Kasten v. Saint-Gobain provides some insights into the Court’s current thinking on Skidmore and Chevron Deference.
From Justice Breyer’s opinion:
Second, given Congress’ delegation of enforcement powers to federal administrative agencies, we also give a degree of weight to their views about the meaning of this enforcement language. See 29 U. S. C. §216(c) (vestingenforcement power in Secretary of Labor); Reorganization Plan No. 1 of 1978, 5 U. S. C. App. §1, p. 664 (transferring to Equal Employment Opportunity Commission (EEOC) enforcement of this antiretaliation provision as part of itsEqual Pay Act enforcement responsibilities); Skidmore v. Swift & Co., 323 U. S. 134, 140 (1944) (giving weight to apersuasive articulation of views within an agency’s area ofexpertise) . . .
These agency views are reasonable. They are consistentwith the Act. The length of time the agencies have held them suggests that they reflect careful consideration, not “post hoc rationalizatio[n].” Motor Vehicle Mfrs. Assn. of United States, Inc. v. State Farm Mut. Automobile Ins. Co., 463 U. S. 29, 50 (1983). And they consequently add force to our conclusion. Skidmore, supra, at 140; cf. United States v. Mead Corp., 533 U. S. 218, 229, 234–235 (2001) (Court sometimes finds judicial deference intended even inabsence of rulemaking authority); Babbitt v. Sweet Home Chapter, Communities for Great Ore., 515 U. S. 687, 703– 704, and n. 18 (1995) (agency views, where the law counsels deference, can clarify otherwise ambiguous statutory provisions).
Justice Scalia, unsurprisingly did not agree with Breyer’s approach.
Kasten argues that this Court should defer to the De-partment of Labor and Equal Employment Opportunity Commission’s (EEOC) interpretations of 29 U. S. C. §215(a)(3). He claims that those agencies have construed §215(a)(3) to protect intracompany complaints “[f]or al-most half a century,” in litigating positions and enforce-ment actions. Reply Brief for Petitioner 22. He also argues that although the Department of Labor lacks theauthority to issue regulations implementing §215(a)(3), it has such authority for several similarly worded provisions and has interpreted those statutes to include intracom-pany complaints. Id., at 20.
Even were §215(a)(3) ambiguous, deference would still be unwarranted. If we are to apply our new jurisprudence that deference is appropriate only when Congress has given the agency authority to make rules carrying the force of law, see Gonzales v. Oregon, 546 U. S. 243, 255– 256 (2006), deference is improper here. The EEOC has no such authority. Although the Secretary of Labor andhis subordinates have authority to issue regulationsunder various provisions of the FLSA, see, e.g., §203(l);§206(a)(2), they have no general authority to issue regula-tions interpreting the Act, and no specific authority toissue regulations interpreting §215(a)(3).Presumably for this reason, the Court’s opinion seems tosuggest that only so-called Skidmore deference is appro-priate, see Skidmore v. Swift & Co., 323 U. S. 134, 140 (1944).5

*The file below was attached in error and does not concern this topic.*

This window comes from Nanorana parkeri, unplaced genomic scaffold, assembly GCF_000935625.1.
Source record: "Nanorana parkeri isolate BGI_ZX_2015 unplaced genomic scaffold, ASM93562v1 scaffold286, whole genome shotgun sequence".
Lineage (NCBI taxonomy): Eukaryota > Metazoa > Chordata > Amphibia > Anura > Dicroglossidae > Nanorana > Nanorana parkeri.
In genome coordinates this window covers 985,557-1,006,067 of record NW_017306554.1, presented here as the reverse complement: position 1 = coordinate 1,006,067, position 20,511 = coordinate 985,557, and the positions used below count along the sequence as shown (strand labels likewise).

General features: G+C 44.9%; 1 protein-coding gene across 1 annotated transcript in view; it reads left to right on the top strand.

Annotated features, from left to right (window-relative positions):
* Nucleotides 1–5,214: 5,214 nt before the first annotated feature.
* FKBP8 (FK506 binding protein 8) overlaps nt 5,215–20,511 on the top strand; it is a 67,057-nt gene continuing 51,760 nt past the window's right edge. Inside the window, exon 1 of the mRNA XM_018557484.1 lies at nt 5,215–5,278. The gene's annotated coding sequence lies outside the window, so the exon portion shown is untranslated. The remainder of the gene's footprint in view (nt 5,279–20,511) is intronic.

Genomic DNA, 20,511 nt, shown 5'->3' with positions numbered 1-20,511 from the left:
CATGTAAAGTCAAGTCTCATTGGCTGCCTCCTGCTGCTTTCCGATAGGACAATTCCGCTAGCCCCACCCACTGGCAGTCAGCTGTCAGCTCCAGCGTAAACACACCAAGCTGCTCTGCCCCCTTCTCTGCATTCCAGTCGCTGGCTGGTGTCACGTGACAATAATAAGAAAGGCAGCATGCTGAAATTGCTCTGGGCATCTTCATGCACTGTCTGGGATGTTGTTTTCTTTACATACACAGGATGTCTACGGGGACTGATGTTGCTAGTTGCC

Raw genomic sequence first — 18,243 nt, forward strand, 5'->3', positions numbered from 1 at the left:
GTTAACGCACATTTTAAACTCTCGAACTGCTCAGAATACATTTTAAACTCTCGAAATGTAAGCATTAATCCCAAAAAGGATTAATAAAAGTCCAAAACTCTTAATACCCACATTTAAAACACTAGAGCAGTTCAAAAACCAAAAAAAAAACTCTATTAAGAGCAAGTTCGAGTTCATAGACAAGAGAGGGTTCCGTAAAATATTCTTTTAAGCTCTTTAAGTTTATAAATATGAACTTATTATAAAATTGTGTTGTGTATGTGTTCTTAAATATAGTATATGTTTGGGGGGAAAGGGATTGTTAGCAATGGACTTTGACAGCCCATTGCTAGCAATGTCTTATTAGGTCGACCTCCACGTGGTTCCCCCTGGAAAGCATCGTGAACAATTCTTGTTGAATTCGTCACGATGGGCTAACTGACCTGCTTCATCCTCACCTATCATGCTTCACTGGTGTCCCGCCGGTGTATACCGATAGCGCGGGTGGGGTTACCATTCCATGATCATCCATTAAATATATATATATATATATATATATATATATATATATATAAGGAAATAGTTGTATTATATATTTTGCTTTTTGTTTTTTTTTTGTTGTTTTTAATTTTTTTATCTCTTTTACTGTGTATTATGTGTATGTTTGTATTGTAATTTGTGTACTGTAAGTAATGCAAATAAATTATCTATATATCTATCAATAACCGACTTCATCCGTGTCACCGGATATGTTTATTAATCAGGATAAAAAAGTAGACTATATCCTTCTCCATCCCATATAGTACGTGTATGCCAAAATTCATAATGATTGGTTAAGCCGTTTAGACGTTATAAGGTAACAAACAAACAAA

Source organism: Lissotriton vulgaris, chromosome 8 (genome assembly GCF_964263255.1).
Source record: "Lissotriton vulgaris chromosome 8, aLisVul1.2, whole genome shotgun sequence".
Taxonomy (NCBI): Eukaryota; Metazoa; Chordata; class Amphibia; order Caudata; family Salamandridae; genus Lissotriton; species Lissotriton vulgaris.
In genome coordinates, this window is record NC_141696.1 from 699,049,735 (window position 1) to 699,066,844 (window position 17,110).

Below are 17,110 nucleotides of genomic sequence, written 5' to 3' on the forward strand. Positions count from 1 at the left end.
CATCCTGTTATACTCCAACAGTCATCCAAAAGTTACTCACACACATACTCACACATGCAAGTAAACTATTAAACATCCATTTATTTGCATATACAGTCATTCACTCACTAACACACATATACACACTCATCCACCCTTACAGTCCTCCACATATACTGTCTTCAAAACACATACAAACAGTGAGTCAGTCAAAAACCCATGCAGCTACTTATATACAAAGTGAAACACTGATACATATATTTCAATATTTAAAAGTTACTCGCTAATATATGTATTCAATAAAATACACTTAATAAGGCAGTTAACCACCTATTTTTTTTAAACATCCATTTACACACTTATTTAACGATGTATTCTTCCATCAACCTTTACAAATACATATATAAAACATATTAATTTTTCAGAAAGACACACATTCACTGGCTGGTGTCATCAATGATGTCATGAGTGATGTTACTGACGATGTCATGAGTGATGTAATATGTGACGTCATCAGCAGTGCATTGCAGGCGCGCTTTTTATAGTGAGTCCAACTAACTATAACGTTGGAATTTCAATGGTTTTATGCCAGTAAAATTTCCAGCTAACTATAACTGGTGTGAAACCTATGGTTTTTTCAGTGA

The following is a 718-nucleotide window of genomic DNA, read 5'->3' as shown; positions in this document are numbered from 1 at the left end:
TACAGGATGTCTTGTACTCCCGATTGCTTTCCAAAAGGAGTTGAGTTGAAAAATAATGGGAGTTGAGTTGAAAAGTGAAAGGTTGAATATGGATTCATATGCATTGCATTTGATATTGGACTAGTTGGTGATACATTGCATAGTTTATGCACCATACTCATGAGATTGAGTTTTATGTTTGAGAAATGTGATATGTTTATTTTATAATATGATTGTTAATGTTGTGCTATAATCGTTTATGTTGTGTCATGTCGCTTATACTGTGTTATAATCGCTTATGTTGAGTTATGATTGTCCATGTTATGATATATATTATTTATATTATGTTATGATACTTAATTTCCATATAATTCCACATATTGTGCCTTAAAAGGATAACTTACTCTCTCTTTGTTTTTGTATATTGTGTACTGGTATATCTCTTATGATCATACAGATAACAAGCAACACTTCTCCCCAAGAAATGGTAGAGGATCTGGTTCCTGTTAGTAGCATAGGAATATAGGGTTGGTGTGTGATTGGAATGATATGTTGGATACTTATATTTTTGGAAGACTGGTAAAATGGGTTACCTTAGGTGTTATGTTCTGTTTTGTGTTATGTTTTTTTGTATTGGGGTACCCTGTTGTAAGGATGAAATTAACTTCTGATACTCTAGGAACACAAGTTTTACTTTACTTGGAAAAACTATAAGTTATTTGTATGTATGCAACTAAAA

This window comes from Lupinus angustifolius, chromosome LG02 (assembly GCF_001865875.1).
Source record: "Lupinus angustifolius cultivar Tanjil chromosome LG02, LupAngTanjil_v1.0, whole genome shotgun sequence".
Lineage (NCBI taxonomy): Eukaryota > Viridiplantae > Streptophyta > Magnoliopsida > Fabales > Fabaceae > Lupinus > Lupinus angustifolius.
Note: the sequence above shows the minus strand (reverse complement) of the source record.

FN5- 5Or perhaps not. The actual quantum of deference measured out bythe Court’s opinion is unclear—seemingly intentionally so. The Court says that it is giving “a degree of weight” to the Secretary and EEOC’sviews “given Congress’ delegation of enforcement powers to federal administrative agencies.” Ante, at 12. But it never explicitly states thelevel of deference applied, and includes a mysterious citation of United States v. Mead Corp., 533 U. S. 218 (2001), along with a parentheticalsaying that “sometimes . . . judicial deference [is] intended even in [the]absence of rulemaking authority.” Ante, at 13. I say this is mysterious because Mead clearly held that rulemaking authority was necessary for full Chevron deference, see Chevron U. S. A. Inc. v. Natural Resources Defense Council, Inc., 467 U. S. 837 (1984). I have chosen to interpret the Court as referring to Skidmore deference, rather than Chevron deference or something in-between, in order to minimize the Court’s ongoing obfuscation of this once-clear area of administrative law. See Mead, supra, at 245 (SCALIA, J., dissenting).
Most noteworthy, Justice Thomas did not join Scalia’s footnote 6:
This doctrine states that agencies’ views are “‘entitled to respect’” to the extent they have “‘the power to persuade.’” Christensen v. Harris County, 529 U. S. 576, 587 (2000) (quoting Skidmore, supra, at 140).6 For the reasons stated above, the agencies’ views here lack the“power to persuade.”
FN6 6In my view this doctrine (if it can be called that) is incoherent, both linguistically and practically. To defer is to subordinate one’s own judgment to another’s. If one has been persuaded by another, so that one’s judgment accords with the other’s, there is no room for deferral—only for agreement. Speaking of “Skidmore deference” to a persuasive agency position does nothing but confuse.